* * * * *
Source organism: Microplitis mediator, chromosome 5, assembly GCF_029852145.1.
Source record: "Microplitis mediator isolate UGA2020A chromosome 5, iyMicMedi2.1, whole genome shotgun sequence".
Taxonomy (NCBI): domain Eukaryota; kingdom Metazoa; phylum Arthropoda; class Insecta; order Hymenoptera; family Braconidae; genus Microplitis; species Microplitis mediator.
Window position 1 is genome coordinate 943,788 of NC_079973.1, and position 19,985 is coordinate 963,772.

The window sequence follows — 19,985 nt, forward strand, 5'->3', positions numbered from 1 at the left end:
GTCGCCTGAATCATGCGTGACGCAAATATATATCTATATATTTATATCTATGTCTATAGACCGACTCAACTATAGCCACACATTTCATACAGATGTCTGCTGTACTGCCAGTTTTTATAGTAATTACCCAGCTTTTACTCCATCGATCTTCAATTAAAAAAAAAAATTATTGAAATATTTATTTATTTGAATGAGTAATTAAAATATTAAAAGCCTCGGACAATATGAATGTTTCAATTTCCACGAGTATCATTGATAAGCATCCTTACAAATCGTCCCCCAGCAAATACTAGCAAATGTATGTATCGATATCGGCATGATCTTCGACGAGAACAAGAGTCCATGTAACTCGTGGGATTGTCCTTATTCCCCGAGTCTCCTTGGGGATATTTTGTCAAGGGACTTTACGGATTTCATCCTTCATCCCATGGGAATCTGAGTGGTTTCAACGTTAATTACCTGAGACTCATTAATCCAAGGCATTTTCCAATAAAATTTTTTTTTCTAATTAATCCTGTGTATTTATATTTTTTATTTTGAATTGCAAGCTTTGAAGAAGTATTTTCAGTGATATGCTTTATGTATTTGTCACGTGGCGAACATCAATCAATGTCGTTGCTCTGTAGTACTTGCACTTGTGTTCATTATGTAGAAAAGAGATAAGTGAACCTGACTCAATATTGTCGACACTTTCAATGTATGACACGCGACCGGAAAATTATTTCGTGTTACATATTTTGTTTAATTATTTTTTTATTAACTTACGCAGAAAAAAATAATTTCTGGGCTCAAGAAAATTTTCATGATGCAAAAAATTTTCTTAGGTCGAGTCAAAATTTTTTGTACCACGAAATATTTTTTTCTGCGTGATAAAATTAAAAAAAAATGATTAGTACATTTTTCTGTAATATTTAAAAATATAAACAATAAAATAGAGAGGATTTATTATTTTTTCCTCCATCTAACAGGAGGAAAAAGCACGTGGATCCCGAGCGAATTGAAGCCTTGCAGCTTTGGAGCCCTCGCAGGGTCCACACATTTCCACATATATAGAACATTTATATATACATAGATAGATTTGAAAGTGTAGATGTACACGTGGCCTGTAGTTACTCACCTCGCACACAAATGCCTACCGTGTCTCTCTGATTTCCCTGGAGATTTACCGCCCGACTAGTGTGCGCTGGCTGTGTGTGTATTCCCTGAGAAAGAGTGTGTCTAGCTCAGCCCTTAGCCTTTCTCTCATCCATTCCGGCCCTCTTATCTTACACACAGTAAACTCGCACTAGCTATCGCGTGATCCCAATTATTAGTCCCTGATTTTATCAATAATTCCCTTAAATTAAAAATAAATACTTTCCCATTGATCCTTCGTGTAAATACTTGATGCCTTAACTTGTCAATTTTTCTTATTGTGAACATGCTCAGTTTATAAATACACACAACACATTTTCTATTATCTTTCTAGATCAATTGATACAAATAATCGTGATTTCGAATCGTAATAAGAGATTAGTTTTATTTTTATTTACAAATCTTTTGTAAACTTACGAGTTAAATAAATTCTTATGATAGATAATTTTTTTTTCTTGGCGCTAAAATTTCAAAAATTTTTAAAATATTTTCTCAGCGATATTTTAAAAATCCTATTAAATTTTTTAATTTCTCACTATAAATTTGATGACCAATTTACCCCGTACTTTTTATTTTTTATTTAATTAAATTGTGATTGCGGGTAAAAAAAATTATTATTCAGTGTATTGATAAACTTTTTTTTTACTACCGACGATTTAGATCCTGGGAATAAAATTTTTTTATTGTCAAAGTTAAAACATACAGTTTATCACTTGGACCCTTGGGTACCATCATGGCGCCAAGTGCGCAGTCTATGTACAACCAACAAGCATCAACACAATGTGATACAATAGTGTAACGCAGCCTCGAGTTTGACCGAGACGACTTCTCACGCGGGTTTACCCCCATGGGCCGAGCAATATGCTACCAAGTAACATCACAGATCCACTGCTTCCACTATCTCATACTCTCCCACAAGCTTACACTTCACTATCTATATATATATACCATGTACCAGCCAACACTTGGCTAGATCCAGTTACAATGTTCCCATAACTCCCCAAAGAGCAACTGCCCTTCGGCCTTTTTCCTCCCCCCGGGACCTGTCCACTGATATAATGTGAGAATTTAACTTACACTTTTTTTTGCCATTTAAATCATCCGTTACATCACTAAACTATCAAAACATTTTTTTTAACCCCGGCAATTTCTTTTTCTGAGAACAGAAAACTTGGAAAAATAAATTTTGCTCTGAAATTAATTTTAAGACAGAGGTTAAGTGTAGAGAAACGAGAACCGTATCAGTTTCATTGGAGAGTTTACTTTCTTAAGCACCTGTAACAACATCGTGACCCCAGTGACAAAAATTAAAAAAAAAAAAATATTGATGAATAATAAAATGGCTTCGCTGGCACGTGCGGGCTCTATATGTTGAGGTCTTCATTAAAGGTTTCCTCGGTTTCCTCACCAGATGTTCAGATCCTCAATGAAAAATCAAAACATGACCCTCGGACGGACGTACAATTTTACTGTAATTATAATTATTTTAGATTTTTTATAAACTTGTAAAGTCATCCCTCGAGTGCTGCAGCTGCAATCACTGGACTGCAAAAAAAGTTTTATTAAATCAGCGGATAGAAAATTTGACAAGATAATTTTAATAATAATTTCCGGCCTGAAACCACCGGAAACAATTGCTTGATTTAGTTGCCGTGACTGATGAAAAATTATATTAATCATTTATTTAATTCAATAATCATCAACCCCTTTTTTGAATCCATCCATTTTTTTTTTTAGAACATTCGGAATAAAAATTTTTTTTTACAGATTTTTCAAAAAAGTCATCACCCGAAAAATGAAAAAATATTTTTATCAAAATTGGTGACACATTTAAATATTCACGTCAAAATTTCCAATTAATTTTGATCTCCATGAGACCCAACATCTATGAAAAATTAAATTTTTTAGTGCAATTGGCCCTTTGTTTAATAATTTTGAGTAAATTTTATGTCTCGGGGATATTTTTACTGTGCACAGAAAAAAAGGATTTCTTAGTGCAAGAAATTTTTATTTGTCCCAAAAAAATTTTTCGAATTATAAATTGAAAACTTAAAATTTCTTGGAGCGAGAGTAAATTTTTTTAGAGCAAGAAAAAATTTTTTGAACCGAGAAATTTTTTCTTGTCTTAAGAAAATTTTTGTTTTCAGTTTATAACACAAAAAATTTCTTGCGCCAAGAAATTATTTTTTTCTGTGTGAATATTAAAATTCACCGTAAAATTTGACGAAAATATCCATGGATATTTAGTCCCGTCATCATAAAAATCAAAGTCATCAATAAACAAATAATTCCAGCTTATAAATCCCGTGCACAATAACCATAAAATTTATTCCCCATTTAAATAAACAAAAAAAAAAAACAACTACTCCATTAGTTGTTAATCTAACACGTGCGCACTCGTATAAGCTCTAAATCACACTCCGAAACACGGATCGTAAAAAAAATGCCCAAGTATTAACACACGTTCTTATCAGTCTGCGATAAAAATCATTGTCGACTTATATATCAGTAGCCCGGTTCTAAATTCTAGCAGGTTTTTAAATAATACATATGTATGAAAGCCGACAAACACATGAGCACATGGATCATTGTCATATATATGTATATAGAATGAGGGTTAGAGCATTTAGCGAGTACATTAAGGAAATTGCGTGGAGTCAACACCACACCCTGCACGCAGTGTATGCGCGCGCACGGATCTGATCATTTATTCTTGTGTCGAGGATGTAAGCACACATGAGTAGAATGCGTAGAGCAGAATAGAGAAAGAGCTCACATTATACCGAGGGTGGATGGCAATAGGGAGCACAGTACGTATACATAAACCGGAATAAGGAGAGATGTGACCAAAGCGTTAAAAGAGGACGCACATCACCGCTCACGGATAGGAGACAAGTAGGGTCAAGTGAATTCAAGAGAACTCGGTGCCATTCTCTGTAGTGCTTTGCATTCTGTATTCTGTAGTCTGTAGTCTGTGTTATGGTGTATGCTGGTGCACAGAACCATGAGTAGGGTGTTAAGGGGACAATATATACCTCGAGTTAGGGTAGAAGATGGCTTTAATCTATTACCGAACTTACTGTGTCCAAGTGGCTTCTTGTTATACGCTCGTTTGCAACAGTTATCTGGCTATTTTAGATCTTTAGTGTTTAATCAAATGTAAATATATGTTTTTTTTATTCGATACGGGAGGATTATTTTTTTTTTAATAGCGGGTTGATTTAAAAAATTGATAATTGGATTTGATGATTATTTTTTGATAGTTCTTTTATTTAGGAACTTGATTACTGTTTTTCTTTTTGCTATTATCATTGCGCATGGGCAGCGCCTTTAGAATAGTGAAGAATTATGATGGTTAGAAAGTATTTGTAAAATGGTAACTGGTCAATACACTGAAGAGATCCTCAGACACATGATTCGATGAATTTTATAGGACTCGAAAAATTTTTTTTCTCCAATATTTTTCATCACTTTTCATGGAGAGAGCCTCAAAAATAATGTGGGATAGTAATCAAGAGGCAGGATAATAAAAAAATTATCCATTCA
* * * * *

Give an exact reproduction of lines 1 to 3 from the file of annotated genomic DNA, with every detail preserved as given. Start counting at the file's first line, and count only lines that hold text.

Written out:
Source organism: Microplitis mediator, chromosome 5, assembly GCF_029852145.1.
Source record: "Microplitis mediator isolate UGA2020A chromosome 5, iyMicMedi2.1, whole genome shotgun sequence".
Taxonomy (NCBI): domain Eukaryota; kingdom Metazoa; phylum Arthropoda; class Insecta; order Hymenoptera; family Braconidae; genus Microplitis; species Microplitis mediator.